Chickenpox is a common, usually benign childhood disease caused by the varicella-zoster virus (VZV), a member of the herpes family. This virus causes two distinct diseases; varicella (chickenpox) is the primary infection, and later when VSV reactivates, herpes zoster (shingles).
Chickenpox is highly contagious and is spread by coughing and sneezing, by direct contact and by aerosolization of the virus from skin lesions. You can also get it by contact with the vesicle secretions from shingles.
The disease is characterized by fever and a red, itchy skin rash of that usually starts on the abdomen, back or face and then spreads to nearly all parts of the body. The rash begins as small red bumps that appear as pimples or insect bites. They then develop into thin-walled blisters that are filled with clear fluid which collapse on puncture. The blisters then breaks, crusts over, and leaves dry brown scabs.
The chickenpox lesions may be present in several stages of maturity and are more abundant on covered skin rather than exposed. Lesions may also be found in the mouth, upper respiratory tract and genitals.
Chickenpox is contagious from 1-2 days before the rash forms and continues until all the lesions are crusted over (usually about 5 days).
This disease is more serious in adults than in children. Complications of chickenpox are rare, but include pneumonia, encephalitis and secondary bacterial infections.
Infection with this virus usually gives lifelong immunity, though second attacks have been documented in immunocompromised people. The viral infection remains latent, and disease may recur years later as shingles.
To prevent this disease in children, a vaccine was licensed for use in 1995. Doctors recommend that children receive the chickenpox vaccine at 12 to 15 months and then a booster at 4 to 6 years old. The vaccine is effective at preventing mild infection in up to 85% of children and severe forms in up to 95% of children. Some kids who get immunized will still get chickenpox, though with much milder symptoms.
Some people should not get vaccinated for chickenpox; in particular pregnant women. They should wait to get the vaccine until after they give birth or women should not get pregnant until 1-3 months after vaccination.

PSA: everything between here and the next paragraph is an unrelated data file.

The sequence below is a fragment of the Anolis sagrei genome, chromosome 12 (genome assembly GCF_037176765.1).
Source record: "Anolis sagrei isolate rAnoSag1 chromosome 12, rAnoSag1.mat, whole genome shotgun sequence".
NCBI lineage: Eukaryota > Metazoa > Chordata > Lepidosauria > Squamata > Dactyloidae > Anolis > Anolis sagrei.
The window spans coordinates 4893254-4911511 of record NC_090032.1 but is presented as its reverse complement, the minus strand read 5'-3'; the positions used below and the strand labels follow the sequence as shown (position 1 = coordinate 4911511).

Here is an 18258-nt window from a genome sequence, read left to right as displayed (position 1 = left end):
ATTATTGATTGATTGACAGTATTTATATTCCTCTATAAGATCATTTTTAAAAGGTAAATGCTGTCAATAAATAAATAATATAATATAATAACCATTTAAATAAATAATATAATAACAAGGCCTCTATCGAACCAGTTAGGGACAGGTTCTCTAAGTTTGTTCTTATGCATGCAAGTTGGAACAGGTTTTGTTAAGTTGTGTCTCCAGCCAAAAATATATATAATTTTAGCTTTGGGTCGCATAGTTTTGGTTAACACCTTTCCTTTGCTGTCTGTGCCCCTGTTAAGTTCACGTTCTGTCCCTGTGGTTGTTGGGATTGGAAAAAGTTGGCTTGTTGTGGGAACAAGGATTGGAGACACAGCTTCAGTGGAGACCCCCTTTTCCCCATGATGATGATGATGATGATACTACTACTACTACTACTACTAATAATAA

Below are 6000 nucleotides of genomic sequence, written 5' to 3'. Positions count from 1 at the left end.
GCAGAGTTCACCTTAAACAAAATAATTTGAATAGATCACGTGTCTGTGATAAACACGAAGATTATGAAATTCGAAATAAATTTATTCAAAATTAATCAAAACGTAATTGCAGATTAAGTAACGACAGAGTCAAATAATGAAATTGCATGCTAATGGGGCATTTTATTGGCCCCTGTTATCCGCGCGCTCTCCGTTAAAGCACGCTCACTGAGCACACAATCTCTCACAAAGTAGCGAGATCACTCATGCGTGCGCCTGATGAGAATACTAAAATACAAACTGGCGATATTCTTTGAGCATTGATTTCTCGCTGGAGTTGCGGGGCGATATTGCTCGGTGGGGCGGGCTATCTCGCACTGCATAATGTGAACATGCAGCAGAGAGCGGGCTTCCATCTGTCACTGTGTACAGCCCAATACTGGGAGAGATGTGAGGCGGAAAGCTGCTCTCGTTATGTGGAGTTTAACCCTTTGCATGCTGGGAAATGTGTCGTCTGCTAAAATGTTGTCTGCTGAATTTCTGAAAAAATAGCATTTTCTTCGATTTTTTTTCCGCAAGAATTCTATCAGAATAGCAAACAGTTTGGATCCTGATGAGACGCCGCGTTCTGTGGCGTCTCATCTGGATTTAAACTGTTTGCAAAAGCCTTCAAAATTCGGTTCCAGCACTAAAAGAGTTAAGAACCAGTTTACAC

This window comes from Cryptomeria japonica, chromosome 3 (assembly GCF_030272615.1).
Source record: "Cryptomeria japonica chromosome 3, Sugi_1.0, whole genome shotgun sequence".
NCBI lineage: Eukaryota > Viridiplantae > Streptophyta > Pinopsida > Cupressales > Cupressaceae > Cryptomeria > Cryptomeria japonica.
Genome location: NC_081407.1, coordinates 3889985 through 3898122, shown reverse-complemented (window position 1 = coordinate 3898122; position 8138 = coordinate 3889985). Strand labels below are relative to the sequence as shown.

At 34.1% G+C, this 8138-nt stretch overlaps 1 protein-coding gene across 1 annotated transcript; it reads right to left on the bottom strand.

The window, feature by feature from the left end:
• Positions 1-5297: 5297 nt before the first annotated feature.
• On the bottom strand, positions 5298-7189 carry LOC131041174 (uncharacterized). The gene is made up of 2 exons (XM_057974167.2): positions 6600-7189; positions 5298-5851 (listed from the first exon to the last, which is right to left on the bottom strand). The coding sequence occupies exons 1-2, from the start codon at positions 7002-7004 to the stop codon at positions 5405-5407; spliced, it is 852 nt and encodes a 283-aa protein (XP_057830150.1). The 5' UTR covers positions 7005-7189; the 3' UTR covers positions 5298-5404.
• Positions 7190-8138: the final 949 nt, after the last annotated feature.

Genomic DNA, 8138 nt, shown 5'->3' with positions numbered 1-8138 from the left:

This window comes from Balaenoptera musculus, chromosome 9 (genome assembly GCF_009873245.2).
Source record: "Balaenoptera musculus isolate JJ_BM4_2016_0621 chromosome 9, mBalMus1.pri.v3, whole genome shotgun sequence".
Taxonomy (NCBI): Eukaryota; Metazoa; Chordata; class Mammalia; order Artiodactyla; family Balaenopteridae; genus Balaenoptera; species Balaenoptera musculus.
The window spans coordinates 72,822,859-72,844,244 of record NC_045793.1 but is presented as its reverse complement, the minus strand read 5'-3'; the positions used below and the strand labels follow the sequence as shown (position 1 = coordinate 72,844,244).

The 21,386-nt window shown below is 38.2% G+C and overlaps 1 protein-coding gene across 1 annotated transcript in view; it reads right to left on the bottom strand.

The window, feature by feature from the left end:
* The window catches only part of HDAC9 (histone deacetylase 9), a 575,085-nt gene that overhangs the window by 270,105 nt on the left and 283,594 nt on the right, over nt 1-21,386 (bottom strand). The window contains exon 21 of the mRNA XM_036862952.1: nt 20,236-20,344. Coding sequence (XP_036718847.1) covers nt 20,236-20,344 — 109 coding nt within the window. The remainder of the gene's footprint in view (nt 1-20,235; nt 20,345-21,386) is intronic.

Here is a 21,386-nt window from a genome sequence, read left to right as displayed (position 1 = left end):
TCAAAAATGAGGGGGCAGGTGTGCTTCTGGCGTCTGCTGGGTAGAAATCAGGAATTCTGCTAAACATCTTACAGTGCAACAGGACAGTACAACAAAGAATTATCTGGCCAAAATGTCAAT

For children older than 13 and those adults who have never had chickenpox, the chickenpox vaccine should be given in two doses at least 28 days apart.
In addition, those that have a suppressed immune system due to a disease (HIV/AIDS) or a treatment (cancer treatment or steroids) should check with their physician prior to getting immunized.
If your child does get chickenpox, you can help relieve the discomfort that comes with this illness by doing the following:
o Using cool wet compresses or giving baths in cool or lukewarm water every 3 to 4 hours for the first few days. Oatmeal baths, available at the supermarket or pharmacy, can help to relieve itching. (Baths do not spread chickenpox.)
o Patting (not rubbing) the body dry.
o Putting calamine lotion on itchy areas (but don’t use it on the face, especially near the eyes).
o Giving your child foods that are cold, soft, and bland because chickenpox in the mouth may make drinking or eating difficult. Avoid feeding your child anything highly acidic or especially salty, like orange juice or pretzels.
o Asking your doctor or pharmacist about pain-relieving creams to apply to sores in the genital area.
o Giving your child acetaminophen regularly to help relieve pain if your child has mouth blisters.
o Asking the doctor about using over-the-counter medication for itching.
Never use aspirin to reduce pain or fever in children with chickenpox because aspirin has been associated with the serious disease Reye’s syndrome, which can lead to liver failure and even death.
As much as possible, discourage kids from scratching. This can be difficult for them, so consider putting mittens or socks on your child’s hands to prevent scratching during sleep. In addition, trim fingernails and keep them clean to help lessen the effects of scratching, including broken blisters and infection.
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